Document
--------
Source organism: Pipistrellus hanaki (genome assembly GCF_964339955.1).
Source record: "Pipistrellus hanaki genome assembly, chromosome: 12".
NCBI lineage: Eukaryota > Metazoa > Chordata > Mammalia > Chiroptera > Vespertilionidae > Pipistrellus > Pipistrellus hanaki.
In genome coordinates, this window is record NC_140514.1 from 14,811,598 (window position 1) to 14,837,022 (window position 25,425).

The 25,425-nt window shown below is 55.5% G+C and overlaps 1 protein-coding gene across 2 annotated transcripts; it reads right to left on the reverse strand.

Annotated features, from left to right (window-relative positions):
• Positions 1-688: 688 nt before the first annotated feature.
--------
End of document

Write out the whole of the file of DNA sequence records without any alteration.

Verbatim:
Source organism: Pipistrellus hanaki (genome assembly GCF_964339955.1).
Source record: "Pipistrellus hanaki genome assembly, chromosome: 12".
NCBI lineage: Eukaryota > Metazoa > Chordata > Mammalia > Chiroptera > Vespertilionidae > Pipistrellus > Pipistrellus hanaki.
In genome coordinates, this window is record NC_140514.1 from 14,811,598 (window position 1) to 14,837,022 (window position 25,425).

The 25,425-nt window shown below is 55.5% G+C and overlaps 1 protein-coding gene across 2 annotated transcripts; it reads right to left on the reverse strand.

Annotated features, from left to right (window-relative positions):
• Positions 1-688: 688 nt before the first annotated feature.